# 1.1.2: Finding Area by Decomposing and Rearranging

- Page ID
- 39428

## Lesson

Let's create shapes and find their areas.

Exercise \(\PageIndex{1}\): What is Area?

You may recall that the term **area **tells us something about the number of squares inside a two-dimensional shape.

- Here are four drawings that each show squares inside a shape. Select
**all**drawings whose squares could be used to find the area of the shape. Be prepared to explain your reasoning.

- Write a definition of area that includes all the information that you think is important.

Exercise \(\PageIndex{2}\): Composing Shapes

This applet has one square and some small, medium, and large right triangles. The area of the square is 1 square unit.

Click on a shape and drag to move it. Grab the point at the vertex and drag to turn it.

- Notice that you can put together two small triangles to make a square. What is the area of the square composed of two small triangles? Be prepared to explain your reasoning.
- Use your shapes to create a new shape with an area of 1 square unit that is not a square. Draw your shape on paper and label it with its area.
- Use your shapes to create a new shape with an area of 2 square units. Draw your shape and label it with its area.
- Use your shapes to create a
*different*shape with an area of 2 square units. Draw your shape and label it with its area. - Use your shapes to create a new shape with an area of 4 square units. Draw your shape and label it with its area.

Are you ready for more?

Find a way to use all of your pieces to compose a single large square. What is the area of this large square?

Exercise \(\PageIndex{3}\): Tangram Triangles

Recall that the area of the square you saw earlier is 1 square unit. Complete each statement and explain your reasoning.

- The area of the small triangle is ____________ square units. I know this because . . .
- The area of the medium triangle is ____________ square units. I know this because . . .
- The area of the large triangle is ____________ square units. I know this because . . .

### Summary

Here are two important principles for finding **area**:

- If two figures can be placed one on top of the other so that they match up exactly, then they have the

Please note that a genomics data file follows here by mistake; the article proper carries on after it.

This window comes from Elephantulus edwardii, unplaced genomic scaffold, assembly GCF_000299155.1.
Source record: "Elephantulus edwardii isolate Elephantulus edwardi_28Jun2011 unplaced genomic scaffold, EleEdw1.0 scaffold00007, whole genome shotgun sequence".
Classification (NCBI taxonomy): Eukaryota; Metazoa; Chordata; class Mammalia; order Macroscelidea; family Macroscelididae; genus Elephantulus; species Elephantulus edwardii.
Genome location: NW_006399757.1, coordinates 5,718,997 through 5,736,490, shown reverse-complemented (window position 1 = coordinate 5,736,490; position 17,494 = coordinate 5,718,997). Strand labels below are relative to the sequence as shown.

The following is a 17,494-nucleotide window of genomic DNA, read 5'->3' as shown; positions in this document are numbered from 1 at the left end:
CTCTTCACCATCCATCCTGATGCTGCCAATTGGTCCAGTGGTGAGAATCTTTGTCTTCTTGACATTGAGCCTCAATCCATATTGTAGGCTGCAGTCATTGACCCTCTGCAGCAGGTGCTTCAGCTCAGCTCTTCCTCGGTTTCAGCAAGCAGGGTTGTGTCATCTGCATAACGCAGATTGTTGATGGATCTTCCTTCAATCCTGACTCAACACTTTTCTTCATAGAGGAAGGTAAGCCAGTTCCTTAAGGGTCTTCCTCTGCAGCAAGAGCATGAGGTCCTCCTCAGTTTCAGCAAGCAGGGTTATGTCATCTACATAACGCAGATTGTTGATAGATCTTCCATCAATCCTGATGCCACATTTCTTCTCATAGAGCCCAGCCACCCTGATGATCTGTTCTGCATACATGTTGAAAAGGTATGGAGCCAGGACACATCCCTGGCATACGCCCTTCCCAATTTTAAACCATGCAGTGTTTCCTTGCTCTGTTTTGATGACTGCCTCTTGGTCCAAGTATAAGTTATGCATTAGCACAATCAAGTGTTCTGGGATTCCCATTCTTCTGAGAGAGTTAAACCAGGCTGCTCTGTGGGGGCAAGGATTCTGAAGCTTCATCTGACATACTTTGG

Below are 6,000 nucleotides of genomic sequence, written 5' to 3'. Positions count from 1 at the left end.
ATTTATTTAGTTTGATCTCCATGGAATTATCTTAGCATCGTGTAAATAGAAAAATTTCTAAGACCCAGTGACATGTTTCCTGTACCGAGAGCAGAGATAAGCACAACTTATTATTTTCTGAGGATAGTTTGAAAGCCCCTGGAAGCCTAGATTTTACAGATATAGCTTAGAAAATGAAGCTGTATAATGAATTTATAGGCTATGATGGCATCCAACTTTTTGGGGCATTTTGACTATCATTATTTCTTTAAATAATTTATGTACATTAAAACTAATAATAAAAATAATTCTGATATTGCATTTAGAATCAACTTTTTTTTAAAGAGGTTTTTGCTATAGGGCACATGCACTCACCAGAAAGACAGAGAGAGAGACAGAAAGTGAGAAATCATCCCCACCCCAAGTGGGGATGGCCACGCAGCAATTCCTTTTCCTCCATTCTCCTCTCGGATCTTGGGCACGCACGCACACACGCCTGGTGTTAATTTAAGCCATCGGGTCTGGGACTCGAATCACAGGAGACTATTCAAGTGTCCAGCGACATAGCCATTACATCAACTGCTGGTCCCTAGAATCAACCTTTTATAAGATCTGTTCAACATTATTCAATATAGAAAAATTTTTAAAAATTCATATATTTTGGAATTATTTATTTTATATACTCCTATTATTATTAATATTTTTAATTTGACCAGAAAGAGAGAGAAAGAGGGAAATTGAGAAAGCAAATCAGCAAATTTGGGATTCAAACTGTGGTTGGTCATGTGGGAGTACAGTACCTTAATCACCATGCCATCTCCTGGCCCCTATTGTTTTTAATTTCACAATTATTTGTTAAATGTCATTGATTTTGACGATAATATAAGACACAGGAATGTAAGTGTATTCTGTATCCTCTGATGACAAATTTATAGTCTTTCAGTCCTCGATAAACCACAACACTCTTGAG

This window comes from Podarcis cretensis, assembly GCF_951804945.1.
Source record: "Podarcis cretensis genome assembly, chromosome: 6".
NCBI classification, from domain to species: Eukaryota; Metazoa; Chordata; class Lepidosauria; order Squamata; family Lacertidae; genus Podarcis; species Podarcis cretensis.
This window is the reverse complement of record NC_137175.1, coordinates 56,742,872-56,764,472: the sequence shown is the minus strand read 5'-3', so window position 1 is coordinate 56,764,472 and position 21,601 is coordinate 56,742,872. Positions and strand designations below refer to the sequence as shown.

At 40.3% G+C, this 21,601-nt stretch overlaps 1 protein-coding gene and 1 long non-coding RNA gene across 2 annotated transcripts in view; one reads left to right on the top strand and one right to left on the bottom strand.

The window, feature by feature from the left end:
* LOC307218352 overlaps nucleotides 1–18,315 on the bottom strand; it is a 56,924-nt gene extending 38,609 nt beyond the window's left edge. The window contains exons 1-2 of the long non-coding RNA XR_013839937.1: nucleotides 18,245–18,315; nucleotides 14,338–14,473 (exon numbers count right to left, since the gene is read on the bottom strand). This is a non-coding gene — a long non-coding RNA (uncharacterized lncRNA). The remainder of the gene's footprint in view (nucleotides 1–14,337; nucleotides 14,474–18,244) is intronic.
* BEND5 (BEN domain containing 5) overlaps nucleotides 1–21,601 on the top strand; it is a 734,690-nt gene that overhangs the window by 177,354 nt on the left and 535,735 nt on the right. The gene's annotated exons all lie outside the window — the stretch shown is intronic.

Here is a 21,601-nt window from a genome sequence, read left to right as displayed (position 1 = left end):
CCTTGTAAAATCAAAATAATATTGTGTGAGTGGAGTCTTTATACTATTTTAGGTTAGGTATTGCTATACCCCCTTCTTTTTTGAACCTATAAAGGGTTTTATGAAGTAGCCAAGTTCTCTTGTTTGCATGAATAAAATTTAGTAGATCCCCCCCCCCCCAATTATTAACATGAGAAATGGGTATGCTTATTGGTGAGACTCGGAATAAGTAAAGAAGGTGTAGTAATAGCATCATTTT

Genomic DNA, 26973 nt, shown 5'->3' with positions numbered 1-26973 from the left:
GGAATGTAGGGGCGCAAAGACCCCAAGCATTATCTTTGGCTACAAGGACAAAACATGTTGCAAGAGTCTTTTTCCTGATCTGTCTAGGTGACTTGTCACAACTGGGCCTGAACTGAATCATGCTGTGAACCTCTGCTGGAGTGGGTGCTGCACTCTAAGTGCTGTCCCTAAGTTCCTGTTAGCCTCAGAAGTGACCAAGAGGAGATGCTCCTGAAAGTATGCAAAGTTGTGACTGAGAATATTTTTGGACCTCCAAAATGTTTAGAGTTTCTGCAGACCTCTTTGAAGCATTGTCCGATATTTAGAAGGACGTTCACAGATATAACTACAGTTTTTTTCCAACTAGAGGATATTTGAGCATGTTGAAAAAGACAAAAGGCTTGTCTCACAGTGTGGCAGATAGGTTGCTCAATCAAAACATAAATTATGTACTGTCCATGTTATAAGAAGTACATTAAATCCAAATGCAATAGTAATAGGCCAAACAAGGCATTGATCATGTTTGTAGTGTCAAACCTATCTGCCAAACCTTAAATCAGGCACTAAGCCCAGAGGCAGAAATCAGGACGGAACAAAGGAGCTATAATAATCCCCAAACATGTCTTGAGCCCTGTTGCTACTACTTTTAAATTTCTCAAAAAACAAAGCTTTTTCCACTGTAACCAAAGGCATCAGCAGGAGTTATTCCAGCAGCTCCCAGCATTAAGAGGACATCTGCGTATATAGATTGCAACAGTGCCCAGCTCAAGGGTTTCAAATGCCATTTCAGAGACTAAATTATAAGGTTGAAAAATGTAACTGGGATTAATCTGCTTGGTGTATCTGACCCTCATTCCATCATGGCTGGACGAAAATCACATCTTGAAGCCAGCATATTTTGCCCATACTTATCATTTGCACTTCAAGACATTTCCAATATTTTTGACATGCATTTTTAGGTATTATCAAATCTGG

*same area*. - We can
**decompose**a figure (break a figure into pieces) and**rearrange**the pieces (move the pieces around) to find its area.

Here are illustrations of the two principles.

- Each square on the left can be decomposed into 2 triangles. These triangles can be rearranged into a large triangle. So the large triangle has the
*same area*as the 2 squares. - Similarly, the large triangle on the right can be decomposed into 4 equal triangles. The triangles can be rearranged to form 2 squares. If each square has an area of 1 square unit, then the area of the large triangle is 2 square units. We also can say that each small triangle has an area of \(\frac{1}{2}\) square unit.

### Glossary Entries

Definition: Area

Area is the number of square units that cover a two-dimensional region, without any gaps or overlaps.

For example, the area of region A is 8 square units. The area of the shaded region of B is \(\frac{1}{2}\) square unit.

Definition: Compose

Compose means “put together.” We use the word *compose* to describe putting more than one figure together to make a new shape.

Definition: Decompose

Decompose means “take apart.” We use the word *decompose* to describe taking a figure apart to make more than one new shape.

Definition: Region

A region is the space inside of a shape. Some examples of two-dimensional regions are inside a circle or inside a polygon. Some examples of three-dimensional regions are the inside of a cube or the inside of a sphere.

## Practice

Exercise \(\PageIndex{4}\)

The diagonal of a rectangle is shown.

- Decompose the rectangle along the diagonal, and recompose the two pieces to make a
*different*shape. - How does the area of this new shape compare to the area of the original rectangle? Explain how you know.

Exercise \(\PageIndex{5}\)

Priya decomposed a square into 16 smaller, equal-size squares and then cut out 4 of the small squares and attached them around the outside of original square to make a new figure.

How does the area of her new figure compare with that of the original square?

- The area of the new figure is greater.
- The two figures have the same area.
- The area of the original square is greater.
- We don’t know because neither the side length nor the area of the original square is known.

Exercise \(\PageIndex{6}\)

The area of the square is 1 square unit. Two small triangles can be put together to make a square or to make a medium triangle.

Which figure also has an area of \(1\frac{1}{2}\) square units? Select **all** that apply.

- Figure A
- Figure B
- Figure C
- Figure D

Exercise \(\PageIndex{7}\)

The area of a rectangular playground is 78 square meters. If the length of the playground is 13 meters, what is its width?

(From Unit 1.1.1)

Exercise \(\PageIndex{8}\)

A student said, “We can’t find the area of the shaded region because the shape has many different measurements, instead of just a length and a width that we could multiply.”

Explain why the student's statement about area is incorrect.

(From Unit 1.1.1)